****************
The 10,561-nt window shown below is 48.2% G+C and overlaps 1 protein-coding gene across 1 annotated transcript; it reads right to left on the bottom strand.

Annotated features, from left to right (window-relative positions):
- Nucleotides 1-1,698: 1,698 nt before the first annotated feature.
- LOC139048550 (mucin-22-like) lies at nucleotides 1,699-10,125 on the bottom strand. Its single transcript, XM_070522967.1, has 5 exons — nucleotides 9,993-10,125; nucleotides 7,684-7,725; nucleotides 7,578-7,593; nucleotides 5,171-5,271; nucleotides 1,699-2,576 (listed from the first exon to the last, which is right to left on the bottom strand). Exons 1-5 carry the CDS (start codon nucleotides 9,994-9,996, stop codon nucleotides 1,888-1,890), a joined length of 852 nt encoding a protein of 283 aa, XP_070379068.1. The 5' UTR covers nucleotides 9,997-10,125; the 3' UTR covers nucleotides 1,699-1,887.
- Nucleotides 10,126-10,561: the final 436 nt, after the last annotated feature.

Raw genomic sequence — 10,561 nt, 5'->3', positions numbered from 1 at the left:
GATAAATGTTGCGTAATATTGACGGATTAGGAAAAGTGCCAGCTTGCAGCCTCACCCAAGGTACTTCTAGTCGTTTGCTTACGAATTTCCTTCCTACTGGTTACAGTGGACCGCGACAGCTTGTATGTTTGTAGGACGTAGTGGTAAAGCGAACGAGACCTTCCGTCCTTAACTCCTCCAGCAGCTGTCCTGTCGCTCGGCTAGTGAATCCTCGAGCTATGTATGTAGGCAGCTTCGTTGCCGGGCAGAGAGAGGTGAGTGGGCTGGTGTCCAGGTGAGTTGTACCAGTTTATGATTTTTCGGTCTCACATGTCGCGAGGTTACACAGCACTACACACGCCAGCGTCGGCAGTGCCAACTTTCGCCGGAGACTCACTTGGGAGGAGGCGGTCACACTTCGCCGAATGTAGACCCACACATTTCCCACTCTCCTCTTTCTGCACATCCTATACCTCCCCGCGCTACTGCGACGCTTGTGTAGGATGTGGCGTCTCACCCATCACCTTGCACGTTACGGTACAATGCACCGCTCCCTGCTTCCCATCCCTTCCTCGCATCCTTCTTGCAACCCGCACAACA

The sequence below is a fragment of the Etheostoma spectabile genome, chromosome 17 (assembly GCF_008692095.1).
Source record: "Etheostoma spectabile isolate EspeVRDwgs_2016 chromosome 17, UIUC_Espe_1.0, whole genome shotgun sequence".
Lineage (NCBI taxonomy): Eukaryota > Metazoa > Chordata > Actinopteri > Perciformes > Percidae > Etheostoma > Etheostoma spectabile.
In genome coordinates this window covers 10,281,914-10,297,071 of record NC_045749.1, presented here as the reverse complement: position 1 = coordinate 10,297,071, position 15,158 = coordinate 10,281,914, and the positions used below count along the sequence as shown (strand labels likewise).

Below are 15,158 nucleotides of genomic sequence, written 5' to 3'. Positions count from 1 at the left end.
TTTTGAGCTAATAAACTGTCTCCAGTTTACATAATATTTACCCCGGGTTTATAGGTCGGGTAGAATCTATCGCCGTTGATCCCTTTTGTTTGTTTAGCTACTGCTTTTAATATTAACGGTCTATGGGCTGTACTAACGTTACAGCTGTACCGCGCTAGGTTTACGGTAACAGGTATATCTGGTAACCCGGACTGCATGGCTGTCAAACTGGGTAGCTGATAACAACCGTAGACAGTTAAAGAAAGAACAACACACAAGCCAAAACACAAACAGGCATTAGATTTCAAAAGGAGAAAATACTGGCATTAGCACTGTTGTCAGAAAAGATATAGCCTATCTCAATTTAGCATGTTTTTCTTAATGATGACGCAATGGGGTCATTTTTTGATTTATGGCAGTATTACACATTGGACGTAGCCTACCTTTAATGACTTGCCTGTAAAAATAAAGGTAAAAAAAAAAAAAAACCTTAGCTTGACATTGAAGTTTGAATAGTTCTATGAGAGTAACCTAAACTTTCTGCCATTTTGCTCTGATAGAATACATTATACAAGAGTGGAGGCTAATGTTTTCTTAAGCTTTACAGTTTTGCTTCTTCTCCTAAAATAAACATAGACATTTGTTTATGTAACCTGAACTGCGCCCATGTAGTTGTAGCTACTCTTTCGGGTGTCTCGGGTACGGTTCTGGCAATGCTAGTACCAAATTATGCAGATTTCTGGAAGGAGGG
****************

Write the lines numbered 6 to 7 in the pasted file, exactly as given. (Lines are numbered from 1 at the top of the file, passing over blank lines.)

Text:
Raw genomic sequence — 10,561 nt, 5'->3', positions numbered from 1 at the left:
GATAAATGTTGCGTAATATTGACGGATTAGGAAAAGTGCCAGCTTGCAGCCTCACCCAAGGTACTTCTAGTCGTTTGCTTACGAATTTCCTTCCTACTGGTTACAGTGGACCGCGACAGCTTGTATGTTTGTAGGACGTAGTGGTAAAGCGAACGAGACCTTCCGTCCTTAACTCCTCCAGCAGCTGTCCTGTCGCTCGGCTAGTGAATCCTCGAGCTATGTATGTAGGCAGCTTCGTTGCCGGGCAGAGAGAGGTGAGTGGGCTGGTGTCCAGGTGAGTTGTACCAGTTTATGATTTTTCGGTCTCACATGTCGCGAGGTTACACAGCACTACACACGCCAGCGTCGGCAGTGCCAACTTTCGCCGGAGACTCACTTGGGAGGAGGCGGTCACACTTCGCCGAATGTAGACCCACACATTTCCCACTCTCCTCTTTCTGCACATCCTATACCTCCCCGCGCTACTGCGACGCTTGTGTAGGATGTGGCGTCTCACCCATCACCTTGCACGTTACGGTACAATGCACCGCTCCCTGCTTCCCATCCCTTCCTCGCATCCTTCTTGCAACCCGCACAACA